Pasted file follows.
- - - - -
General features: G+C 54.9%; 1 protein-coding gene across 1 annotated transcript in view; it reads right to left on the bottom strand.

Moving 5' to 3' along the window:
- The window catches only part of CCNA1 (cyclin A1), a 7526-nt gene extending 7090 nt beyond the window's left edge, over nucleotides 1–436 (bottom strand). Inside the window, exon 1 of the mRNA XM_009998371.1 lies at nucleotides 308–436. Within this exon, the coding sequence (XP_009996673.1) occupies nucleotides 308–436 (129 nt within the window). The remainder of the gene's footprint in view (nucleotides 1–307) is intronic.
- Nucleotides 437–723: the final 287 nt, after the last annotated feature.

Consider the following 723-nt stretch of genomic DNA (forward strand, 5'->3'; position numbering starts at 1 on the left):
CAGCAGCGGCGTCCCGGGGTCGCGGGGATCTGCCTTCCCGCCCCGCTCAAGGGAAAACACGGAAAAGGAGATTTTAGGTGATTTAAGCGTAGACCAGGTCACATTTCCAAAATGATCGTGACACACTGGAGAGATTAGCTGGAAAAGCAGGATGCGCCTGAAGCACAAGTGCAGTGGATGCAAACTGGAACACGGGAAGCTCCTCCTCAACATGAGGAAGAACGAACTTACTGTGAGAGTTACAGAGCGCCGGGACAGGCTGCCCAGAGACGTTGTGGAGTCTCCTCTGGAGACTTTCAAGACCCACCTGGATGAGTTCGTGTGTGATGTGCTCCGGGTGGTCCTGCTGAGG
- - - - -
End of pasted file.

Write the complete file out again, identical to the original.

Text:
General features: G+C 54.9%; 1 protein-coding gene across 1 annotated transcript in view; it reads right to left on the bottom strand.

Moving 5' to 3' along the window:
- The window catches only part of CCNA1 (cyclin A1), a 7526-nt gene extending 7090 nt beyond the window's left edge, over nucleotides 1–436 (bottom strand). Inside the window, exon 1 of the mRNA XM_009998371.1 lies at nucleotides 308–436. Within this exon, the coding sequence (XP_009996673.1) occupies nucleotides 308–436 (129 nt within the window). The remainder of the gene's footprint in view (nucleotides 1–307) is intronic.
- Nucleotides 437–723: the final 287 nt, after the last annotated feature.

Consider the following 723-nt stretch of genomic DNA (forward strand, 5'->3'; position numbering starts at 1 on the left):
CAGCAGCGGCGTCCCGGGGTCGCGGGGATCTGCCTTCCCGCCCCGCTCAAGGGAAAACACGGAAAAGGAGATTTTAGGTGATTTAAGCGTAGACCAGGTCACATTTCCAAAATGATCGTGACACACTGGAGAGATTAGCTGGAAAAGCAGGATGCGCCTGAAGCACAAGTGCAGTGGATGCAAACTGGAACACGGGAAGCTCCTCCTCAACATGAGGAAGAACGAACTTACTGTGAGAGTTACAGAGCGCCGGGACAGGCTGCCCAGAGACGTTGTGGAGTCTCCTCTGGAGACTTTCAAGACCCACCTGGATGAGTTCGTGTGTGATGTGCTCCGGGTGGTCCTGCTGAGG